Sync Photos or Files over wifi Between Android and Linux with rsync and curlftpfs

I’ve had mixed success with transferring files between my Android phone and Linux computer. I’ve come to prefer using rsync for any file transfer; I grant that copying will often work, but the ease of double-checking that the transfer happened as planned, or of restarting it in the event of a failed transfer is worth a tiny bit of command line work for me. I’m assuming that you know how to install packages and know how to get a terminal.

Install an ftp server on your phone. I use File Manager HD. In File Manager HD, tap on ‘Tools’ at the top. Under File Transfer, click on ‘Transfer to PC.,’ than click ‘Start.’

Install rsync and curlftpfs on your computer.

Create a directory (“Phone” in this example; remember that Linux commands are case-sensitive.) on your computer and mount the phone storage there (Enter the IP address of your phone, displayed in File Manager HD.):

mkdir Phone
curlftpfs Phone/

Browse and drill down to your desired folder using cd, ls, etc. Don’t forget to tab for auto-complete and double-tab to see what your options are.

cd Phone

Use rsync to perform the sync. I use the -av options. See rsync manpage to help you. If you’re not familiar with rsync, make sure you understand the implications of omitting a trailing forward slash:

rsync -av /Phone/storage_0000-0000/DCIM/Camera/ ~/Pictures/2017-10-12/

After the transfer is finished, here’s the fun: up-arrow reruns the sync, and you can confirm with confidence the success of the transfer. There’s something strangely gratifying about seeing a ridiculously high speed-up (meaning the amount of time you saved over a straight re-copy):

sent 3,311 bytes received 12 bytes 2,215.33 bytes/sec
total size is 3,904,488,112 speedup is 1,174,988.90

Make sure to unmount the ftp directory before you quit (Otherwise, you may encounter nasty hangs when a command tries to look for the directory this mount points to):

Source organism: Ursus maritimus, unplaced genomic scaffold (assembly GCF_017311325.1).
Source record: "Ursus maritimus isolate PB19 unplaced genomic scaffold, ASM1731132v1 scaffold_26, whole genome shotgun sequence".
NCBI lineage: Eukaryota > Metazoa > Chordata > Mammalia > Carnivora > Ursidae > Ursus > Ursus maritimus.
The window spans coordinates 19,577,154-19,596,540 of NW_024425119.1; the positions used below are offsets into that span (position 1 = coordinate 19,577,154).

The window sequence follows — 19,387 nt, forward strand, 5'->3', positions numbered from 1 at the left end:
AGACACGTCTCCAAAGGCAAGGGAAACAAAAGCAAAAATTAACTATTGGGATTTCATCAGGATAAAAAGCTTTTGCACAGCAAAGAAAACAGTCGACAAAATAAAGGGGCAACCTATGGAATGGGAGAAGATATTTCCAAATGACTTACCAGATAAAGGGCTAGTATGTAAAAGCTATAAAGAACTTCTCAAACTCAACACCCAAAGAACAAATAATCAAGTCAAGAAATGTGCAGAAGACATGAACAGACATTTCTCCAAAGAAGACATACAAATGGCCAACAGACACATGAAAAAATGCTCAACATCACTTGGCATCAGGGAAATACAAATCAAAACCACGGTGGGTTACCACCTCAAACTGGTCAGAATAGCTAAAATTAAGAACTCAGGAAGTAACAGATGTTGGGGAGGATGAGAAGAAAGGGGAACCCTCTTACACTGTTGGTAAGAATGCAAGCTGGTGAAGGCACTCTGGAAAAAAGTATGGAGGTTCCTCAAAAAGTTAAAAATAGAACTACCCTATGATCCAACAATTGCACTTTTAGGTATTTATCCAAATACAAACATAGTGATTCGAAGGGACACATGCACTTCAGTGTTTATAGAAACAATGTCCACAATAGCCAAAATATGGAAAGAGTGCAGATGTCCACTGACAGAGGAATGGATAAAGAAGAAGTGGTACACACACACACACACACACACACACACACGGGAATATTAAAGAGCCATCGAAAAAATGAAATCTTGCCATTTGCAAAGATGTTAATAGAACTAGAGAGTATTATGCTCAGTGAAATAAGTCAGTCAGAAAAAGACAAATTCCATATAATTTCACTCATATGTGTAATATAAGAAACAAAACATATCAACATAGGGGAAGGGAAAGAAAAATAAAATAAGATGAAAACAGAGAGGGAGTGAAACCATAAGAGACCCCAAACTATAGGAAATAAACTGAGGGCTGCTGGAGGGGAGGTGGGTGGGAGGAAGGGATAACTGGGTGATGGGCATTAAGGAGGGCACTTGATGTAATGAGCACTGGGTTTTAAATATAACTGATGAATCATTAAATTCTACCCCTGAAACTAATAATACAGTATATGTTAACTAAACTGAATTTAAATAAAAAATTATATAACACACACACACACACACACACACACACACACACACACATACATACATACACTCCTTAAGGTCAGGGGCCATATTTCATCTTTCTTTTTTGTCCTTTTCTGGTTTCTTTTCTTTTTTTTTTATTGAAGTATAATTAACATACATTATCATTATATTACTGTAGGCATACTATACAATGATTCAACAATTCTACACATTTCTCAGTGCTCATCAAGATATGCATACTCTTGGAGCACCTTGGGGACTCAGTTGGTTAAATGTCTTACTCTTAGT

fusermount -u Phone/

If you forget, this should get you out of the jam:

killall -9 curlftps


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Mail Attachment Downloader on Linux

I’ve been looking for a way to download all attachments from gmail. I tried the Attachment Extractor for Thunderbird, but it apparently isn’t being maintained, and kept throwing error messages. I then found Mail Attachment Downloader for Windows. As of v. 3.1, this needs .NET 4.5 or higher. I naturally checked the AppDB at WineHQ and found a good how-to by scrolling down.

The key to successfully installing the .NET framework is to use Winetricks. However, to make this work on a 64-bit machine, you need to set up a 32-bit Wine environment, called a Wine prefix. Since I had some apps installed on the original 64-bit environment, I needed to set up a separate 32-bit environment. So if you need this, in a terminal window (adjusting your path appropriately):

$ WINEARCH=win32 WINEPREFIX=/home/akn/.wine32 winecfg

Then get Winetricks:

­$ wget

…and use it to install the framework and a core fonts package.

$ WINEARCH=win32 WINEPREFIX=/home/akn/.wine32 bash winetricks dotnet452 corefonts

Note: the installer will ask if you want to install the .NET framework. I initially hit ‘cancel,’ figuring that Winetricks would work its own magic. But I discovered that indeed this is the mechanism for installing the framework, so make sure you let the installer also install the .NET framework.